After enduring months of staying at home, the thought of heading out to go on new adventures sounds promising. Certainly, we could all use a day or two at the trails, at the drop zone, or to wherever it is that keeps our adrenaline rushing. And now we’re slowly rediscovering the wonders that the great outdoors has to offer, it’s time to get our gears at the ready and plan our next adventure.
But before you do, make sure you’re not forgetting one of the most important pieces of gear to keep your eyes protected and your vision sharp: your eyewear. Keep in mind, though, that bringing your eyewear along is more than just stowing your favorite pair of sunglasses or goggles in your pack.
Knowing the ideal type of eyewear based on your outdoor activities is also essential.
Choosing Your Sunglasses
When purchasing a pair of sunglasses for your next adventure, remember that not only do you need to consider the UV protection, but you also need to keep in mind these factors:
- Price: You could buy the most expensive and the most luxurious sunglasses, but they won’t be effective if they don’t come with sun protection out of the box.
- Size: When choosing the best sunglasses for your outdoor activities, you should factor in the size of the lenses. They should be big enough to cover your eyes to prevent the sun’s rays or other elements from seeping through. Consider wearing oversized or wrap-around sunglasses if you want to extend the protection on the sides of your eyes.
- Impact Protection: No lenses are truly indestructible but some materials provide more protection from impact than others. Polycarbonate lenses, for example, are ideal since they are much more durable than lenses that are made of glass. They are the better choice when playing sports or doing any physically-demanding activities. Always check if the polycarbonate lenses on your sunglasses come with scratch-resistant coating.
- Lens color: When it comes to lens colors, dark doesn’t necessarily mean more sun protection as opposed to lighter-colored lenses. It’s actually the label that counts. However, when you are looking for protection against high-energy visible light (HEV) or what we call blue-light spectrums, this is where you need to be more mindful of the lens colors.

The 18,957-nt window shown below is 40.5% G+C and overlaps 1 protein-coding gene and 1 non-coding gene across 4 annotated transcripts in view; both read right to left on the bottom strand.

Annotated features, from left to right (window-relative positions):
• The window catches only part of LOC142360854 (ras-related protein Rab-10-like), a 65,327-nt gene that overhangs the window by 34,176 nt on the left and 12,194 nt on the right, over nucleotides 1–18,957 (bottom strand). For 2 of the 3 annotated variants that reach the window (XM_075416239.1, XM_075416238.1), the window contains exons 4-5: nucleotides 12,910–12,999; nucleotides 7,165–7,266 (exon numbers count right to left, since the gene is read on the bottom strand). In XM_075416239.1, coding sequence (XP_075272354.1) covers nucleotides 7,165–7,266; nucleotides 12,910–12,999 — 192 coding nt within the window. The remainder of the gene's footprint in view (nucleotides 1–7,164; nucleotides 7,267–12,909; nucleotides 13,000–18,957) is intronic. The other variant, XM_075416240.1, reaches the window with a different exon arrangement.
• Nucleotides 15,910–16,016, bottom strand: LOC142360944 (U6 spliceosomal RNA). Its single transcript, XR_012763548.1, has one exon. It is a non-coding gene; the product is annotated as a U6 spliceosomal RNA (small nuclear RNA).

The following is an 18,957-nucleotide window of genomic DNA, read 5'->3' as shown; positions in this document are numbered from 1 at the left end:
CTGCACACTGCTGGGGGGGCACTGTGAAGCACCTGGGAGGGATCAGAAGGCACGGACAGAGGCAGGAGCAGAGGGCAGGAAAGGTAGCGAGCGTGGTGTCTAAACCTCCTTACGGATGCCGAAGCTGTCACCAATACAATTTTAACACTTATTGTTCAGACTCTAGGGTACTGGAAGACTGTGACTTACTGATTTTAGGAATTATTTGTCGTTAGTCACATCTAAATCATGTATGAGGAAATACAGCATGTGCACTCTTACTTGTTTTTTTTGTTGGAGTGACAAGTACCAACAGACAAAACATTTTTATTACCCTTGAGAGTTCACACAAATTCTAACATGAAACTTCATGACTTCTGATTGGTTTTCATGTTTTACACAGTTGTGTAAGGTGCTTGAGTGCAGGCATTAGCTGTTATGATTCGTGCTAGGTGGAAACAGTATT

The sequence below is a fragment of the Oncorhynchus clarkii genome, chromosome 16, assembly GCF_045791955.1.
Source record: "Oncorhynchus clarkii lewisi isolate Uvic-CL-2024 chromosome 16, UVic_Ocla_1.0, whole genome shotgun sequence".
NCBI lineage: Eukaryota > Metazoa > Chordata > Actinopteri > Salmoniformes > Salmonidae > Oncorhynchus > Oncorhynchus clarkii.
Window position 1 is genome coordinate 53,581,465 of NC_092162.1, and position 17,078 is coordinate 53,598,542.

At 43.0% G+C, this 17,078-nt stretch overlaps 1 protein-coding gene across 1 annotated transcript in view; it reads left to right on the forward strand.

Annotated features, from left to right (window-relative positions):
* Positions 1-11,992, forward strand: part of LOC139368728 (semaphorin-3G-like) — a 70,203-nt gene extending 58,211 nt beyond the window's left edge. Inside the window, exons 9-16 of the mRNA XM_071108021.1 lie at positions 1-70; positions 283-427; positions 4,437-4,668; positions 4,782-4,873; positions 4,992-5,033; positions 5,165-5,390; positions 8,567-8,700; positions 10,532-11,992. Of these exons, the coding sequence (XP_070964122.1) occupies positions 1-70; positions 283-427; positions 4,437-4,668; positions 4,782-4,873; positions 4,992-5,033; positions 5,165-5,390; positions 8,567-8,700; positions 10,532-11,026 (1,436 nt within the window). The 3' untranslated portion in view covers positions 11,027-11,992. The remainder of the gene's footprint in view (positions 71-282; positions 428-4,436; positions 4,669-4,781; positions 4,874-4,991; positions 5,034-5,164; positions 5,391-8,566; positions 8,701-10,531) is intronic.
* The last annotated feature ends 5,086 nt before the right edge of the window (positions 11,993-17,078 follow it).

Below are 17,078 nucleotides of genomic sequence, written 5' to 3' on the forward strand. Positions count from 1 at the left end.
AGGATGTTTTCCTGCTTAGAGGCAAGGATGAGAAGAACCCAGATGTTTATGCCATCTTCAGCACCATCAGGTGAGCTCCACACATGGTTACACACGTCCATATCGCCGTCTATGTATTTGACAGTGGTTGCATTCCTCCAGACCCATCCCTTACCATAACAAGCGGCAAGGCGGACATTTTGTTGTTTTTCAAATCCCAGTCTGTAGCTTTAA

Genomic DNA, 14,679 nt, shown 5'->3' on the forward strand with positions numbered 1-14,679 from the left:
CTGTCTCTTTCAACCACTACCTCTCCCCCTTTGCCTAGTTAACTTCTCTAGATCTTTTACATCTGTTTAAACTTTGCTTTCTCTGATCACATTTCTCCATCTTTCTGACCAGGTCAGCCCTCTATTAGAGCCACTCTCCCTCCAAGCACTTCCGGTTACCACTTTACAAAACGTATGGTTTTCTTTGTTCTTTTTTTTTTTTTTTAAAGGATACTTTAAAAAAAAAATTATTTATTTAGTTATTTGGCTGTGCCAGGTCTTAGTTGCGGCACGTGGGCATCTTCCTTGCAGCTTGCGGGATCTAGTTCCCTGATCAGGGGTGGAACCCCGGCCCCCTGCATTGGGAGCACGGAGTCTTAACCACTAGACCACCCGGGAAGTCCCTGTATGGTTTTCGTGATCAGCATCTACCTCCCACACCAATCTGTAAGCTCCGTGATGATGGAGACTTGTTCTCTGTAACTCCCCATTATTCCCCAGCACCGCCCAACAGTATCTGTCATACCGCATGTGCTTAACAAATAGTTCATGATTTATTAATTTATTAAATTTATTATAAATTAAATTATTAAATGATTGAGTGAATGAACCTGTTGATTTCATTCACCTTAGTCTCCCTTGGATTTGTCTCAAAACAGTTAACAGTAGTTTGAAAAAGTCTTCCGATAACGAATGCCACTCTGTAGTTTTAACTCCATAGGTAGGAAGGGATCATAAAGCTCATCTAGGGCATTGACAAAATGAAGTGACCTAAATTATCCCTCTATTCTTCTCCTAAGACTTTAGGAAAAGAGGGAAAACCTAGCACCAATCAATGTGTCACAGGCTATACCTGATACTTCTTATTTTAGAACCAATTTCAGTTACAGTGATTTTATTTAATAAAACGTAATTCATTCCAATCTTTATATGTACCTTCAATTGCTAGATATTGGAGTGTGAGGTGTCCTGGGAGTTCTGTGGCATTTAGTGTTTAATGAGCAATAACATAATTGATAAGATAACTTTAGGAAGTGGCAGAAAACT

When it comes to choosing the right colored lenses, always consider your lifestyle, your daily, and recreational activities, and how you plan to use your sunglasses. For starters, you can use the guide below to help you make the right selection on your next purchase:
- Grey: Grey is one of the most ideal fishing sunglasses since they reduce glare especially when on the water. It’s also the most ideal color to shield against bright light. If you’re planning to go out on overcast or even sunny days, grey-colored lenses provide anti-fatigue benefits that make them ideal for general use.
- Yellow, gold, and orange: Yellow, gold, and orange-colored lenses are ideal for when you want to go out in moderate to low-light conditions. As they provide excellent depth perception, these colors work great for both indoor and outdoor sports. When you wear sunglasses with these lens colors, you will also see objects much more clearly, making your surroundings brighter and sharper. These are also ideal for blocking blue light. However, yellow, gold, and orange-colored lenses can also distort color.
- Green: Green-colored lenses work by filtering out blue light. It’s also the most ideal choice when you want to reduce glare and eye strain in brighter sunlight. Because of this, these lenses are the go-to for most tennis and golf players.
- Red and rose: Choose sunglasses with red or rose-colored lenses if you’re after enhanced detail and depth of field. Not only do these lenses improve your driving visibility, but they are also great to wear when you’re skiing or doing other sports activities.
- Blue: For snowy weather, blue lenses help you to discern contours around objects more clearly while protecting your eyes from the reflective qualities of snow. Wearing blue-tinted lenses is ideal in foggy and misty conditions.
- Amber and brown: Amber or brown-tinted lenses provide increased depth perception. Since these lenses include red hues, they also block out blue light much like blue-colored lenses while reducing glare. Amber or brown lenses are ideal for sports where you need to make out small objects at a distance, such as golf or baseball.
Sunglasses with polarized lenses are ideal for filtering glare from harsh lighting. However, polarized sunglasses don’t mean instant protection from the sun’s harmful rays. What they do is offer exceptional visual clarity and increased contrast. Before getting a pair of polarized sunglasses, make sure they are labeled with 100% UVA and UVB protection.
Here at Kroop’s, we make sure that all our polarized sunglasses are equipped with sun protection while being lightweight, comfortable, and durable when worn. And since they are made with polycarbonate lenses, they are made to be more impact-resistant than glass lenses - making them the ultimate performance sunglasses especially when you’re playing high-adrenaline sports.
When to Wear Polarized Sunglasses
Here are the activities where it’s ideal to wear polarized sunglasses: